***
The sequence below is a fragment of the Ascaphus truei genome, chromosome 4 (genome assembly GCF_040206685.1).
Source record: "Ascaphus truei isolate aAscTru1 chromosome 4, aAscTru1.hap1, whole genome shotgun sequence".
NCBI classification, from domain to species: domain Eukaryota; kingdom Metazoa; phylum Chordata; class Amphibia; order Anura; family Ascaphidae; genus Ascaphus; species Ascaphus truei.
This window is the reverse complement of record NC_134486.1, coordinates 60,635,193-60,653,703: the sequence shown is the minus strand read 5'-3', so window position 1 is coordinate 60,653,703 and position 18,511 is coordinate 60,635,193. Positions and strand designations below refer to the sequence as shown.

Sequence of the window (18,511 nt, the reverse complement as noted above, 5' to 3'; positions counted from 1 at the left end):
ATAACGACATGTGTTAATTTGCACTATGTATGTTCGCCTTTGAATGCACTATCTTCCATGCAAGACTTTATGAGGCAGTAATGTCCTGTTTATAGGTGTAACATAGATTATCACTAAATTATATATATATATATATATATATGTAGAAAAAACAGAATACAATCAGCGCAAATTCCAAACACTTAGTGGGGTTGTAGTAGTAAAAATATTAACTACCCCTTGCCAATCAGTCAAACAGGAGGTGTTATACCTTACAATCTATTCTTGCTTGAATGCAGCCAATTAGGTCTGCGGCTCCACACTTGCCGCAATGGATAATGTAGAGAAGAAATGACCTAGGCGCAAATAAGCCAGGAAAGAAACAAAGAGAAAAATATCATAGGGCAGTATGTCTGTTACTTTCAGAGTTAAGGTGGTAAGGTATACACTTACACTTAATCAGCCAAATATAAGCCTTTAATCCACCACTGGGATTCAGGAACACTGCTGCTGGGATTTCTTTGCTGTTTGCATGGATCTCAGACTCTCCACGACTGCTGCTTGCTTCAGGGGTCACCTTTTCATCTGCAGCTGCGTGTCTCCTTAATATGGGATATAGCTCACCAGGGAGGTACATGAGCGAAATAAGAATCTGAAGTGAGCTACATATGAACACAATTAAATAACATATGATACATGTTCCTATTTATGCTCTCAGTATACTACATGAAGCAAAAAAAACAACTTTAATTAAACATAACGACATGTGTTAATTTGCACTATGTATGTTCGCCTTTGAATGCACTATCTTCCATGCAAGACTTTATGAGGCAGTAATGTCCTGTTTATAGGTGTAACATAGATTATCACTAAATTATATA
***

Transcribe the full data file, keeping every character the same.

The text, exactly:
The sequence below is a fragment of the Ascaphus truei genome, chromosome 4 (genome assembly GCF_040206685.1).
Source record: "Ascaphus truei isolate aAscTru1 chromosome 4, aAscTru1.hap1, whole genome shotgun sequence".
NCBI classification, from domain to species: domain Eukaryota; kingdom Metazoa; phylum Chordata; class Amphibia; order Anura; family Ascaphidae; genus Ascaphus; species Ascaphus truei.
This window is the reverse complement of record NC_134486.1, coordinates 60,635,193-60,653,703: the sequence shown is the minus strand read 5'-3', so window position 1 is coordinate 60,653,703 and position 18,511 is coordinate 60,635,193. Positions and strand designations below refer to the sequence as shown.

Sequence of the window (18,511 nt, the reverse complement as noted above, 5' to 3'; positions counted from 1 at the left end):
ATAACGACATGTGTTAATTTGCACTATGTATGTTCGCCTTTGAATGCACTATCTTCCATGCAAGACTTTATGAGGCAGTAATGTCCTGTTTATAGGTGTAACATAGATTATCACTAAATTATATATATATATATATATATATGTAGAAAAAACAGAATACAATCAGCGCAAATTCCAAACACTTAGTGGGGTTGTAGTAGTAAAAATATTAACTACCCCTTGCCAATCAGTCAAACAGGAGGTGTTATACCTTACAATCTATTCTTGCTTGAATGCAGCCAATTAGGTCTGCGGCTCCACACTTGCCGCAATGGATAATGTAGAGAAGAAATGACCTAGGCGCAAATAAGCCAGGAAAGAAACAAAGAGAAAAATATCATAGGGCAGTATGTCTGTTACTTTCAGAGTTAAGGTGGTAAGGTATACACTTACACTTAATCAGCCAAATATAAGCCTTTAATCCACCACTGGGATTCAGGAACACTGCTGCTGGGATTTCTTTGCTGTTTGCATGGATCTCAGACTCTCCACGACTGCTGCTTGCTTCAGGGGTCACCTTTTCATCTGCAGCTGCGTGTCTCCTTAATATGGGATATAGCTCACCAGGGAGGTACATGAGCGAAATAAGAATCTGAAGTGAGCTACATATGAACACAATTAAATAACATATGATACATGTTCCTATTTATGCTCTCAGTATACTACATGAAGCAAAAAAAACAACTTTAATTAAACATAACGACATGTGTTAATTTGCACTATGTATGTTCGCCTTTGAATGCACTATCTTCCATGCAAGACTTTATGAGGCAGTAATGTCCTGTTTATAGGTGTAACATAGATTATCACTAAATTATATA